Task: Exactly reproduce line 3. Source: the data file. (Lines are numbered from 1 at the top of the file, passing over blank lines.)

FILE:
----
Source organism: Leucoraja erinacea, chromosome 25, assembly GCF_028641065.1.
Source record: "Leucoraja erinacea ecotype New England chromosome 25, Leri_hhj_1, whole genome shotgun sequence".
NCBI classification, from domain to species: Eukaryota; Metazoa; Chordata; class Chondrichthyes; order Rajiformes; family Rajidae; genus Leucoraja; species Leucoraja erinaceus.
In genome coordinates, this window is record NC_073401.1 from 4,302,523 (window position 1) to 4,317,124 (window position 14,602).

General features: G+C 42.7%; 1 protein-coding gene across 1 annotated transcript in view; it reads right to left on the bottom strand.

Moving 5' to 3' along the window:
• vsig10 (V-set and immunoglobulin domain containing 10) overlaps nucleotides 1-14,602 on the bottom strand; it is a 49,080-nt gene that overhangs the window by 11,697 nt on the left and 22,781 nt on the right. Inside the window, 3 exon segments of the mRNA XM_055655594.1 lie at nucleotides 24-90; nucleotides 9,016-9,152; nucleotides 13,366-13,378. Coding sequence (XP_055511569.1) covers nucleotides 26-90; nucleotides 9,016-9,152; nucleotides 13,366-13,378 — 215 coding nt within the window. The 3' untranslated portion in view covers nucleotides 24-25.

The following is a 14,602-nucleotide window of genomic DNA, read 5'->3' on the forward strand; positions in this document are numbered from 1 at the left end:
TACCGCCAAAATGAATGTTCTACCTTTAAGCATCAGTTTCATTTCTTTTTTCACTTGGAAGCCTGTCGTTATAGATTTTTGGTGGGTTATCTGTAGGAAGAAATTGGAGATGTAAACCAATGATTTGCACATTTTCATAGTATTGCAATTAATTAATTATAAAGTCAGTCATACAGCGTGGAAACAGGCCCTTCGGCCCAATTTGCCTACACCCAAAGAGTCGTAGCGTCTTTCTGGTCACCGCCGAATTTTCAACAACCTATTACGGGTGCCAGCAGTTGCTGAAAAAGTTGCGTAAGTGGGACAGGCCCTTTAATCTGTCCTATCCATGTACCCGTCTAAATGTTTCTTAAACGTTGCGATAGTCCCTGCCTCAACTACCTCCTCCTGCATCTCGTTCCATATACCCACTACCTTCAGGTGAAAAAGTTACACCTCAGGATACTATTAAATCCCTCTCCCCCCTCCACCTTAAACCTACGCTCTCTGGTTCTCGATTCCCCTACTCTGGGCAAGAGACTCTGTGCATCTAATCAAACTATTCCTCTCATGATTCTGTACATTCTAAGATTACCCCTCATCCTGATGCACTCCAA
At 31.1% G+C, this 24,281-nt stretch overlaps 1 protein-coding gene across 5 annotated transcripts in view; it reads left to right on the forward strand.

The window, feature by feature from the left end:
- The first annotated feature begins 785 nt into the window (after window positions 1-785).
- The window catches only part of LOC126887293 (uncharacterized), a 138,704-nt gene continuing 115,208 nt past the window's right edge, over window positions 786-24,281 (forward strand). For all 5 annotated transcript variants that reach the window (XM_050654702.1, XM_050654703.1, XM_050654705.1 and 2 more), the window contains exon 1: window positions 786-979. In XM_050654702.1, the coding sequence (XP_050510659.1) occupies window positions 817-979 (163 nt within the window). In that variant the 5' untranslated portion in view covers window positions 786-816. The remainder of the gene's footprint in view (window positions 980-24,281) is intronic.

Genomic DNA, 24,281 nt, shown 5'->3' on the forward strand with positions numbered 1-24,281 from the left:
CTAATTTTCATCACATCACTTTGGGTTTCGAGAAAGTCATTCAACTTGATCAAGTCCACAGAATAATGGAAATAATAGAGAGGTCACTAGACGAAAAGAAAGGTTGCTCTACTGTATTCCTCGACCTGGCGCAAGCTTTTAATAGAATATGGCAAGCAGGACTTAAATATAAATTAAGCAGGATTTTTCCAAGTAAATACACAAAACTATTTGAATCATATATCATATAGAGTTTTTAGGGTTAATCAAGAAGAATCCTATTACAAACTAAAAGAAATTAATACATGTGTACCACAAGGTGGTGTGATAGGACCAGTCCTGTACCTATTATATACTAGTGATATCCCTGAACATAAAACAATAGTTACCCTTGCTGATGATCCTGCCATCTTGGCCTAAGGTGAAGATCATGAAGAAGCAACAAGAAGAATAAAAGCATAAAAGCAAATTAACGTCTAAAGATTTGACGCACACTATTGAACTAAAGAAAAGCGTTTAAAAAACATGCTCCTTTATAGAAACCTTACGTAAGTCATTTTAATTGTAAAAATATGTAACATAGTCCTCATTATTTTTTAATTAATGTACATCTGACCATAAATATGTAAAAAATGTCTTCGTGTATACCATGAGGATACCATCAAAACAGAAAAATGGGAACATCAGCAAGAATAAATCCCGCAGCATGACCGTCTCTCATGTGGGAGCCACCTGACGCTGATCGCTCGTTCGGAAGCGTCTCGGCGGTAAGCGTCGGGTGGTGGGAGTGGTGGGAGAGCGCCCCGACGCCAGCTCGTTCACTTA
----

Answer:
NCBI classification, from domain to species: Eukaryota; Metazoa; Chordata; class Chondrichthyes; order Rajiformes; family Rajidae; genus Leucoraja; species Leucoraja erinaceus.